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Life Is About Losing Everything
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Life Is About Losing Everything

3.43  ·  Rating Details  ·  118 Ratings  ·  25 Reviews
From the author of the wildly controversial books Liar and Paul's Case comes one of the most anticipated — and perhaps, in some quarters, feared — books of the year. This is author Lynn Crosbie at her most honest, most cutting, most hilarious, and most heartbreaking. The stories told here are a repository of a seven-year period in the author's life; they are also a gymnasi ...more
Paperback, 368 pages
Published May 2012 by House of Anansi Press
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Sep 08, 2012 Jen rated it really liked it
This book is nuts. I mean that in the best way possible. Crosbie, who is best known as a pop culture writer for the Globe and Mail, gives us a a funny and at times heartbreaking look at her real and fantasy life over the better part of a recent decade. Or maybe it's more apt to say for Crosbie the worst part of a recent decade.

This collection of short stories seems disjointed because at first it seems like you are following along with the same person, but then you are unsure of whether the narra
Heather Clitheroe
May 20, 2012 Heather Clitheroe rated it did not like it
Shelves: 2012-reads
To start: I had glanced at a review and though that this was a book of short stories, not a book of micro fiction. So yes, I was a bit dismayed when I started reading. It feels like a plotless book - though you get a sense of what is happening (somebody dies, somebody is terribly unhappy and seems to be upset about being fat, loses her job - or does she? - and drinks a lot), it's a chaotic jumble. The book is described as 'part fiction, part fantastical memoir,' and the more I read, the more I t ...more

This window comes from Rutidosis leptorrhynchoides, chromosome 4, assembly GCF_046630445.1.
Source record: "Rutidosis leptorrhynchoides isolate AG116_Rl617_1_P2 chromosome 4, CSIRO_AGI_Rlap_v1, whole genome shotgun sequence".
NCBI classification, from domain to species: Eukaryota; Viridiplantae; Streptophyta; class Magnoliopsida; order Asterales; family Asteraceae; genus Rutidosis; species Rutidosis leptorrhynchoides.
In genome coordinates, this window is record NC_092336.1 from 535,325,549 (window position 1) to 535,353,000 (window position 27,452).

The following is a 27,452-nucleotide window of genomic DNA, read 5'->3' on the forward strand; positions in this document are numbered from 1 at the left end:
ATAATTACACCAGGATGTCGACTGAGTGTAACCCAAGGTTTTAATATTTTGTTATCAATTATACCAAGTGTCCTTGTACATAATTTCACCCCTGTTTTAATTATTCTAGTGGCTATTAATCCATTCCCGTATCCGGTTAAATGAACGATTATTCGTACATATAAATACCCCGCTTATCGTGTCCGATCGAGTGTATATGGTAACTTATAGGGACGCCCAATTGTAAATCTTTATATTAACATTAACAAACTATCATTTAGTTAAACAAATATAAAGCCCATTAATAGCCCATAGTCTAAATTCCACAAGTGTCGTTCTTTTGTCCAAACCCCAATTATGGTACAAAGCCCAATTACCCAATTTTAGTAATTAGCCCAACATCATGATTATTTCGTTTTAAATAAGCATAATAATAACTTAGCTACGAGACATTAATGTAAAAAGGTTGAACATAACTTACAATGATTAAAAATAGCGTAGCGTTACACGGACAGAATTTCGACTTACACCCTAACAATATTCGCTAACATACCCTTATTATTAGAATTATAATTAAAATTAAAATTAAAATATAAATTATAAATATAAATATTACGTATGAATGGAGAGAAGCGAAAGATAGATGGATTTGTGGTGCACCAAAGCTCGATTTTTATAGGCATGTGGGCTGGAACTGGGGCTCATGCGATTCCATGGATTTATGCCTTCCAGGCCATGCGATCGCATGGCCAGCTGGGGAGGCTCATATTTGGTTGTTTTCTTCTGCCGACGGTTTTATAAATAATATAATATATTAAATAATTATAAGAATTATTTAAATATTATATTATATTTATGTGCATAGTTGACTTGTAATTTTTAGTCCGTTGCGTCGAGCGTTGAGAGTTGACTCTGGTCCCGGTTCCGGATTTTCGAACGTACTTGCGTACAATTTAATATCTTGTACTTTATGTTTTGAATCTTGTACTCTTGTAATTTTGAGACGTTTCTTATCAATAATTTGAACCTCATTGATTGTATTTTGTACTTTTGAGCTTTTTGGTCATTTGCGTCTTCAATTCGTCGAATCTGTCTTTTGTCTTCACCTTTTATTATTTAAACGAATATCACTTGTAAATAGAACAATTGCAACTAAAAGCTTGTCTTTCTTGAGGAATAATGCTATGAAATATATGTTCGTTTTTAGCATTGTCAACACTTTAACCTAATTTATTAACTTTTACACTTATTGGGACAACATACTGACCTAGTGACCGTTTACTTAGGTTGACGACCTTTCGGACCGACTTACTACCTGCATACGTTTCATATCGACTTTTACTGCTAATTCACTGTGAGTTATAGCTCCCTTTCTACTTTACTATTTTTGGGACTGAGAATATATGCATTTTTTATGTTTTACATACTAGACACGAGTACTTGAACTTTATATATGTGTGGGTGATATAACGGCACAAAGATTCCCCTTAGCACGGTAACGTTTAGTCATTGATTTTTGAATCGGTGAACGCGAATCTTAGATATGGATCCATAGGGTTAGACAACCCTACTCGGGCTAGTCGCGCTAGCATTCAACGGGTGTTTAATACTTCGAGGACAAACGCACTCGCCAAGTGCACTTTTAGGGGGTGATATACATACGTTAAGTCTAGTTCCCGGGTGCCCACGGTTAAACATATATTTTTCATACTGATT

Jun 12, 2012 Jane added it
Shelves: 2012
Hard to read. Hard to put down.
Sofia Banzhaf
Dec 14, 2015 Sofia Banzhaf rated it it was amazing
This book changed me forever.
Richard Toth
Jan 29, 2013 Richard Toth rated it did not like it
Crosbie, nearly half a century old, writes a coming-of-age book about this and that. She writes a lot about relationships and "dating" (for that read "screwing") and about various people she has met. Ho hum. This book reminds me of a recent contestant on Jeopardy, who, during the first silly "interview" break, talked about a book she has been writing for twenty-six years, a book that she started writing when she was six. She mentioned that it has over a thousand characters "all based on real peo ...more
Brian Francis
Jan 09, 2013 Brian Francis rated it really liked it
I had a hard time forming my thoughts about Lynn Crosbie’s Life is About Losing Everything That’s not to say I didn’t enjoy the book. I did. Crosbie writes beautifully and while Life is at times pretty bleak, there’s no shortage of humour – or heart. It feels incredibly personal.

There’s no real “story” to it (those looking for a solid narrative will be frustrated), but rather, the book is a series of impressions that Crosbie imparts on the reader in mini chapters. The end result is a book that t
Jun 15, 2013 Zoom rated it really liked it